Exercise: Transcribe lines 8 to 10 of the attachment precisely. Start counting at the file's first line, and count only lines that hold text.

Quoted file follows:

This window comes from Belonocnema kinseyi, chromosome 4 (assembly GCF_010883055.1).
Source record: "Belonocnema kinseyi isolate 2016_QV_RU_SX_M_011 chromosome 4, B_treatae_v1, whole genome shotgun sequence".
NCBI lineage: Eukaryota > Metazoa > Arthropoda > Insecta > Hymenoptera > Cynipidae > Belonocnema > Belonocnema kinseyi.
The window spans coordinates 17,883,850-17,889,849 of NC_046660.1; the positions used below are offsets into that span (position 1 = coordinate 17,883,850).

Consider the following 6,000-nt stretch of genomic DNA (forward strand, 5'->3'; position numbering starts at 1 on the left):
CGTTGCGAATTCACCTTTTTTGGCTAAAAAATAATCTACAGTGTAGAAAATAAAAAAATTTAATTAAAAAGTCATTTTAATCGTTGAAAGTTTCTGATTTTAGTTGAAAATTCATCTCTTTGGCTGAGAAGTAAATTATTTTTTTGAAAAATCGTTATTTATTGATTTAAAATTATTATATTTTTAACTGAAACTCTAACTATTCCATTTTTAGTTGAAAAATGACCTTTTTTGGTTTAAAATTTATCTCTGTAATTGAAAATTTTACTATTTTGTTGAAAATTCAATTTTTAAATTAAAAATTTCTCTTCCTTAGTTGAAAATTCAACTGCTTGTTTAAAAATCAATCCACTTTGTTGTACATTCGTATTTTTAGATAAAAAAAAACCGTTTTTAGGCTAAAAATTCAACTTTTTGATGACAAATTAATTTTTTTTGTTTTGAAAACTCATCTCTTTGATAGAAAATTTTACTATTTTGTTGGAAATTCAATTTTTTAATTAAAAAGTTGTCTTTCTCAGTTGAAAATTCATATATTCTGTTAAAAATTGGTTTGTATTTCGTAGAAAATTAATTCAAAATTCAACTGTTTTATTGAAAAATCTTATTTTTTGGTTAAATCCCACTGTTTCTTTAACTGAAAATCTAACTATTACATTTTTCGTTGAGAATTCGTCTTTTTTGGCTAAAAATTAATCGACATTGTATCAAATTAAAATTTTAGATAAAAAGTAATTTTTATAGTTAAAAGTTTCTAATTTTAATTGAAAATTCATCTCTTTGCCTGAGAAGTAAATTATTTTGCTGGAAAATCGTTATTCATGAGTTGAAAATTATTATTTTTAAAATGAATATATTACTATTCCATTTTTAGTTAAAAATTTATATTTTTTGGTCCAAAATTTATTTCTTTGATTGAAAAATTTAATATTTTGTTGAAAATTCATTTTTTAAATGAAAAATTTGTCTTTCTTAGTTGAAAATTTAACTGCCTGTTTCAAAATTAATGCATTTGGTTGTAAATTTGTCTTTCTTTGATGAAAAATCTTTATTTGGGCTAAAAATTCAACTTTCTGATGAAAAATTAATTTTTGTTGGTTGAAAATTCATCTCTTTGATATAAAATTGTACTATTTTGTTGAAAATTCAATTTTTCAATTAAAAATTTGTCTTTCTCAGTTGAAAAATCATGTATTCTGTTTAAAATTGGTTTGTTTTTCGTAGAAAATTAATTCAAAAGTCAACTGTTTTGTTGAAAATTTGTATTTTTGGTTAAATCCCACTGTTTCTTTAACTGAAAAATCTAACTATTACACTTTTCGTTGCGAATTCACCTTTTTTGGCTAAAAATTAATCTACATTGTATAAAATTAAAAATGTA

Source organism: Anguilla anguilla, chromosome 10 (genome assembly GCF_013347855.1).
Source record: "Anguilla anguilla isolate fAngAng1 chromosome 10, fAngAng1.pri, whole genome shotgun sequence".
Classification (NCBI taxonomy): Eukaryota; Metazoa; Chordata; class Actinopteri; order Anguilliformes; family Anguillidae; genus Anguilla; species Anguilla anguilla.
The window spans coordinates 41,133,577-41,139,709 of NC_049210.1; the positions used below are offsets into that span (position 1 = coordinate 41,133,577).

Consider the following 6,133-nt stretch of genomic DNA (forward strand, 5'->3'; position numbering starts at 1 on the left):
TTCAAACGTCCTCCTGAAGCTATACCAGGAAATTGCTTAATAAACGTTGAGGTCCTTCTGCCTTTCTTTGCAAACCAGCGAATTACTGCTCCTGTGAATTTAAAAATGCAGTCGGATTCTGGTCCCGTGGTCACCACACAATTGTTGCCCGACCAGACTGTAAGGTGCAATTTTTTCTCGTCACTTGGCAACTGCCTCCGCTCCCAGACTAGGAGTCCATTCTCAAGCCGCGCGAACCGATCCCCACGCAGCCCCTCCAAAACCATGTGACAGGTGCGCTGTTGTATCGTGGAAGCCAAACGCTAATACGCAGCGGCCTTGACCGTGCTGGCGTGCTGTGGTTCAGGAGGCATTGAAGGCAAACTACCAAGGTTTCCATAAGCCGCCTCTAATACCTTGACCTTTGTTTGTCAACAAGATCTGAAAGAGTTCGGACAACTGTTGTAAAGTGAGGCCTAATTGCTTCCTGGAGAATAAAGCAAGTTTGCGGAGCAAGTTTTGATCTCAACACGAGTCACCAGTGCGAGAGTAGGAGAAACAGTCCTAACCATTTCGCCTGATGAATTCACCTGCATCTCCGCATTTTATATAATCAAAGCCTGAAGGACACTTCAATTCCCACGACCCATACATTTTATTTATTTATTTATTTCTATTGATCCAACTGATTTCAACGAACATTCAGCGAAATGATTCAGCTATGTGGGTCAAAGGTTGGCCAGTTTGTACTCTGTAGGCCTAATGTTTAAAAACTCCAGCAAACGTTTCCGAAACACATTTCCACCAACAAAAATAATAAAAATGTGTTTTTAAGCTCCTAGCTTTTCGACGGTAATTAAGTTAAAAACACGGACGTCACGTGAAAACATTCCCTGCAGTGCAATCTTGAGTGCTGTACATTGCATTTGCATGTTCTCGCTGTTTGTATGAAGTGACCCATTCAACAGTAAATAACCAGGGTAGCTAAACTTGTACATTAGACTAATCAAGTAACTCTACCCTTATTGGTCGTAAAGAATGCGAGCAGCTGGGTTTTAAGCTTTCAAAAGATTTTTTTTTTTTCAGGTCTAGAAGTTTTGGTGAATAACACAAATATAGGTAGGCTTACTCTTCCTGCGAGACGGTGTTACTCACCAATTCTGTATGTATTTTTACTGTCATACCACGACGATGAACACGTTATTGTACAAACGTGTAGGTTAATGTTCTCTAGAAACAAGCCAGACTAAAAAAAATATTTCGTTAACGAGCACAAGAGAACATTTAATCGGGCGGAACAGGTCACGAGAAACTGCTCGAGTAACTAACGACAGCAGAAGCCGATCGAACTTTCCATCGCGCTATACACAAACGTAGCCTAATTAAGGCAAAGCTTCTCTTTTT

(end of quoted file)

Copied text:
Source record: "Anguilla anguilla isolate fAngAng1 chromosome 10, fAngAng1.pri, whole genome shotgun sequence".
Classification (NCBI taxonomy): Eukaryota; Metazoa; Chordata; class Actinopteri; order Anguilliformes; family Anguillidae; genus Anguilla; species Anguilla anguilla.
The window spans coordinates 41,133,577-41,139,709 of NC_049210.1; the positions used below are offsets into that span (position 1 = coordinate 41,133,577).